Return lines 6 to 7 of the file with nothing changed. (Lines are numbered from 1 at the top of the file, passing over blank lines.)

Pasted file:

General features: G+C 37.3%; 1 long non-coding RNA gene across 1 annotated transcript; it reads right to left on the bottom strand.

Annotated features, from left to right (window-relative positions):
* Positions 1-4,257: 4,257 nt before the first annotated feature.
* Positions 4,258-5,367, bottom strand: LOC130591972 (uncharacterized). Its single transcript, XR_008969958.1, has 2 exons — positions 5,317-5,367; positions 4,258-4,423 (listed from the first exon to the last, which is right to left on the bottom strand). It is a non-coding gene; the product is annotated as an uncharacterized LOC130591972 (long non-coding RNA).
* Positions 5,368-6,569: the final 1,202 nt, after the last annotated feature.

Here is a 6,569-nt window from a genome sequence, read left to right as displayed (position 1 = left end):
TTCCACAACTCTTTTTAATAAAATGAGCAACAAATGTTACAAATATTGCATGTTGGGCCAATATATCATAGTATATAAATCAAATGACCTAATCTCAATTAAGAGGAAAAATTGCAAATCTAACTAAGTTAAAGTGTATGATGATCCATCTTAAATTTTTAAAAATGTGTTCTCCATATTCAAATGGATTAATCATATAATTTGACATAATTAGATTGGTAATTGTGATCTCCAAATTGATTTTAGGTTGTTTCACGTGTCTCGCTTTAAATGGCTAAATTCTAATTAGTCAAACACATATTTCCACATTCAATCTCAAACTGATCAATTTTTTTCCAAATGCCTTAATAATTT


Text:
Here is a 6,569-nt window from a genome sequence, read left to right as displayed (position 1 = left end):
TTCCACAACTCTTTTTAATAAAATGAGCAACAAATGTTACAAATATTGCATGTTGGGCCAATATATCATAGTATATAAATCAAATGACCTAATCTCAATTAAGAGGAAAAATTGCAAATCTAACTAAGTTAAAGTGTATGATGATCCATCTTAAATTTTTAAAAATGTGTTCTCCATATTCAAATGGATTAATCATATAATTTGACATAATTAGATTGGTAATTGTGATCTCCAAATTGATTTTAGGTTGTTTCACGTGTCTCGCTTTAAATGGCTAAATTCTAATTAGTCAAACACATATTTCCACATTCAATCTCAAACTGATCAATTTTTTTCCAAATGCCTTAATAATTT